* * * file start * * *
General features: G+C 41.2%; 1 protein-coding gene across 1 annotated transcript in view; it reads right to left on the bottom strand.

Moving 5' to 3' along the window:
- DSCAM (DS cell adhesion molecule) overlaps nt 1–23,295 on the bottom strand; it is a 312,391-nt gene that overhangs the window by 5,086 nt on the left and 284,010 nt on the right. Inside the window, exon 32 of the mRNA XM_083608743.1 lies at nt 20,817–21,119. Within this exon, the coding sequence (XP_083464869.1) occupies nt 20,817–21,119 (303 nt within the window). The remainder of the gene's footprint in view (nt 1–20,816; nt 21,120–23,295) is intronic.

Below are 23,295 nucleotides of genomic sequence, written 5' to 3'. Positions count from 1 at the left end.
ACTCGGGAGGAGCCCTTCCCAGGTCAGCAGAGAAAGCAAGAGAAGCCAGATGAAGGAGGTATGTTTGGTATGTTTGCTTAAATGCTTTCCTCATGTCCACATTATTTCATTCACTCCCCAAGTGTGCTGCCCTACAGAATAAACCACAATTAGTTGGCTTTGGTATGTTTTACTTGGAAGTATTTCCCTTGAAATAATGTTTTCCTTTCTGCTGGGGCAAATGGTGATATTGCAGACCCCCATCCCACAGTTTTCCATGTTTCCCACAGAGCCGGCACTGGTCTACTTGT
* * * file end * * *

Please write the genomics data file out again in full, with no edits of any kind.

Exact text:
General features: G+C 41.2%; 1 protein-coding gene across 1 annotated transcript in view; it reads right to left on the bottom strand.

Moving 5' to 3' along the window:
- DSCAM (DS cell adhesion molecule) overlaps nt 1–23,295 on the bottom strand; it is a 312,391-nt gene that overhangs the window by 5,086 nt on the left and 284,010 nt on the right. Inside the window, exon 32 of the mRNA XM_083608743.1 lies at nt 20,817–21,119. Within this exon, the coding sequence (XP_083464869.1) occupies nt 20,817–21,119 (303 nt within the window). The remainder of the gene's footprint in view (nt 1–20,816; nt 21,120–23,295) is intronic.

Below are 23,295 nucleotides of genomic sequence, written 5' to 3'. Positions count from 1 at the left end.
ACTCGGGAGGAGCCCTTCCCAGGTCAGCAGAGAAAGCAAGAGAAGCCAGATGAAGGAGGTATGTTTGGTATGTTTGCTTAAATGCTTTCCTCATGTCCACATTATTTCATTCACTCCCCAAGTGTGCTGCCCTACAGAATAAACCACAATTAGTTGGCTTTGGTATGTTTTACTTGGAAGTATTTCCCTTGAAATAATGTTTTCCTTTCTGCTGGGGCAAATGGTGATATTGCAGACCCCCATCCCACAGTTTTCCATGTTTCCCACAGAGCCGGCACTGGTCTACTTGT